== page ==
AUSTIN (KXAN) — A former Austin Police Department forensic scientist says APD’s crime lab technicians are using outdated science to analyze the amount of alcohol in a person’s body, possibly compromising DWI cases.

In the letter sent to Travis County District Attorney Rosemary Lehmberg, current lab director for Alamo Forensic Services Debra Stephens says she recently reviewed a blood alcohol analysis that was done by technicians from APD.

The letter reads in part:

The laboratory is incorrectly reporting results using a statistical approach not used by other forensic laboratories. I believe their method validation procedure and estimation of measurement uncertainty has been incorrectly determined and reported… the blood alcohol procedure should be reviewed and updated to follow current scientific techniques.”

Stephens urges District Attorney Lehmberg to investigate the issue. Her letter states that personnel in the blood alcohol analysis wing should be retrained, shutdown and reviewed. Right now, the APD DNA lab is closed for outdated, inconsistent practices.

In 2012, a year after Stephens was fired, she filed a complaint against Austin’s crime lab alleging improper shortcuts during drug evidence testing. Several reviews by the state and FBI found no issues, KXAN reported last year. Stephens lost a civil lawsuit against the city and a subsequent appeal, according to court records.

Stephens’ attorney, Jerry Smith, who represented her during those hearings, says he’s not surprised these concerns have come to light.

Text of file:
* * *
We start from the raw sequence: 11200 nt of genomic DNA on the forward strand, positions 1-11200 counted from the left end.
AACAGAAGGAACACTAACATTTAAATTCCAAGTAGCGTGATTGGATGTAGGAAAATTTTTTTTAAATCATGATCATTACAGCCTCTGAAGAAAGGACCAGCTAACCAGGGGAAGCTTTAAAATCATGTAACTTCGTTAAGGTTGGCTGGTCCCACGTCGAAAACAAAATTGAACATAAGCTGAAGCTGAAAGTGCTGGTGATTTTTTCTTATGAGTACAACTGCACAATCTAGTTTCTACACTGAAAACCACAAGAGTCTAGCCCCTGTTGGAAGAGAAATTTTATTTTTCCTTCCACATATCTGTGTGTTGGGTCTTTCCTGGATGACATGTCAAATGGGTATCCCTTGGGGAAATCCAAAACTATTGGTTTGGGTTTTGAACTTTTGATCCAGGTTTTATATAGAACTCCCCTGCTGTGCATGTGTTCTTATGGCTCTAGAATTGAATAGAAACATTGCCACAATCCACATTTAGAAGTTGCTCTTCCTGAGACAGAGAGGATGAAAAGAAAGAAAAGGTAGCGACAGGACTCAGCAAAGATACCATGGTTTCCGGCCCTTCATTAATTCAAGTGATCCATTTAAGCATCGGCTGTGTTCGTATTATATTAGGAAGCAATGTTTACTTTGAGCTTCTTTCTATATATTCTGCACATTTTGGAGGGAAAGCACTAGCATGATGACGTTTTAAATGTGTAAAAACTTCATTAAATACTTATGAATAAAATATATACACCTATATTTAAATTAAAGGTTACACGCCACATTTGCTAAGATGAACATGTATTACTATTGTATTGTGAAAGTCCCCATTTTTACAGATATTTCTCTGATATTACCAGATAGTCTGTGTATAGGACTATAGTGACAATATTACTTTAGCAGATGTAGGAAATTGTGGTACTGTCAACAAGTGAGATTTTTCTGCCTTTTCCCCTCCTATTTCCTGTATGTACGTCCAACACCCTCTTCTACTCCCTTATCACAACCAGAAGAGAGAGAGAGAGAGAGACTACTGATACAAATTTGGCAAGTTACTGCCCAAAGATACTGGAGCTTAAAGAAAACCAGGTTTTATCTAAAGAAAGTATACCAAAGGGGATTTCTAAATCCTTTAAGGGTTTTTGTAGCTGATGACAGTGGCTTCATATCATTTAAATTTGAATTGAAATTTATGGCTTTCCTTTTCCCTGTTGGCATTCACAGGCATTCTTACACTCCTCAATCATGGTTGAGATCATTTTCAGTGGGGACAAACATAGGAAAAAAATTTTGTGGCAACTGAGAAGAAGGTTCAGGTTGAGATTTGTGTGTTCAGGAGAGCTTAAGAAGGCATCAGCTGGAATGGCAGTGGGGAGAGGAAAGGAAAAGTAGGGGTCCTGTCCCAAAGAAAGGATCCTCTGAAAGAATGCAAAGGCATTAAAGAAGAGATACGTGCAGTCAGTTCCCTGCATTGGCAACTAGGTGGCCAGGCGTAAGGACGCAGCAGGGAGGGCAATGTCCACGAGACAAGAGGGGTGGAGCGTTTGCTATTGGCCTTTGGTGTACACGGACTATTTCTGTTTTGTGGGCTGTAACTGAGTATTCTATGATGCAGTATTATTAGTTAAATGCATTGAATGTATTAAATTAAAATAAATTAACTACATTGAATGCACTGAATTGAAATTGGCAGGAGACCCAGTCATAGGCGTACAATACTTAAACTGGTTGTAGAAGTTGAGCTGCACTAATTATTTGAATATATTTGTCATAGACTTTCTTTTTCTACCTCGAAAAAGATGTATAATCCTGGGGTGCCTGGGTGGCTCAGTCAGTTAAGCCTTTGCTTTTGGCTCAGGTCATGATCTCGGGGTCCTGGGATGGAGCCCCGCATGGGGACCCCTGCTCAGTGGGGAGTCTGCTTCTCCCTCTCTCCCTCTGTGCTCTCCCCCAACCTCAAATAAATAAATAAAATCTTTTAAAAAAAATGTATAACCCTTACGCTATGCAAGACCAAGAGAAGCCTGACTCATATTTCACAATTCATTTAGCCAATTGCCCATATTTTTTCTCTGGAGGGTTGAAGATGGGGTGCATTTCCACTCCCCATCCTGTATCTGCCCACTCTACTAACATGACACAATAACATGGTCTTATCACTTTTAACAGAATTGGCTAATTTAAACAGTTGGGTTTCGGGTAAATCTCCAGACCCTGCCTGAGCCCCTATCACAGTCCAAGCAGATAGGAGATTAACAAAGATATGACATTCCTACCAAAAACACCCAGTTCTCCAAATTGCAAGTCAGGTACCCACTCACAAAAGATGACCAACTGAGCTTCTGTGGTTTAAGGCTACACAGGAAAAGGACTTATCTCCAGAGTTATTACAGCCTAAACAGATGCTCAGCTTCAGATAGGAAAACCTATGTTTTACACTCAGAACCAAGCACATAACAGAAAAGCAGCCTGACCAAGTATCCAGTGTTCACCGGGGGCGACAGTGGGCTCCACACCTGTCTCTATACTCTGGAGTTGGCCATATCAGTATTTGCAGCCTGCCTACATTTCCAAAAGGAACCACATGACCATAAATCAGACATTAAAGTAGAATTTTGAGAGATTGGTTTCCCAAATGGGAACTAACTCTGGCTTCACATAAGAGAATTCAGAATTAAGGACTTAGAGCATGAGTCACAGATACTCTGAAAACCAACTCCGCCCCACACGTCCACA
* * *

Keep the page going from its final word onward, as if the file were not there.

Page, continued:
“Rather than to meet and try to find out the validity of the questions that they were raising they decided to get rid of the whistleblowers,” Smith says. “The lab should’ve been investigated in 2012 I mean a thorough investigation not some whitewash.”

Smith says, as a criminal defense attorney, he’s concerned on what this could mean, not only for his cases, but many others in Travis County.

“What we should all demand, all citizens, is the facts. Give us the facts and then we can wait is those facts and come to a determination,” Smith said. “When the government has its thumb on the scale and it’s no longer a fair fight and then were violating the very principles that made this country great.”

In response to critics who may think Stephens is a disgruntled employee, Smith insists, if there’s nothing to hide, then investigate.

“Let’s put sunlight on that lab, let’s find out about their procedures, let’s open up some of their cases, then we can see if it’s a disgruntled employee or if it’s incompetence in that department.” Smith said.

APD released a statement saying their blood alcohol analysis is scientifically correct and up to date. They also said, in part:

APD personnel met with officials from both the Travis County District Attorney elect and the County Attorney to discuss the concerns raised. APD’s preliminary assessment is that we are in compliance with the proper procedures and protocols. However, APD will work with the attorneys along with the Department of Public Safety to validate our work

Interim Chief Manley responds to claims

Interim Chief Brian Manley says he is familiar with Debra Stephens, the scientist making the accusations. He says he was made aware of the letter Monday.

“I see these as very similar to allegations she’s made in the past, which were unfounded; however we are going to make sure we run this down and that we are still consistent with ASCLAD [American Society of Crime Laboratory Directors] standards and that’s the review that we’re conducting now,” Manley says.

He says because of the DNA debacle, the department will still investigate for the sake of maintaining confidence in their department.

Manley continued, “We’re not going to stop there, we will run this down, and we will meet with our partners over at DPS, we have already been in contact with them, they have already agreed to look at the practices and the protocols that we’re following to ensure, once again, like they did in the past when she made allegations that we are consistent with best practices and policy.”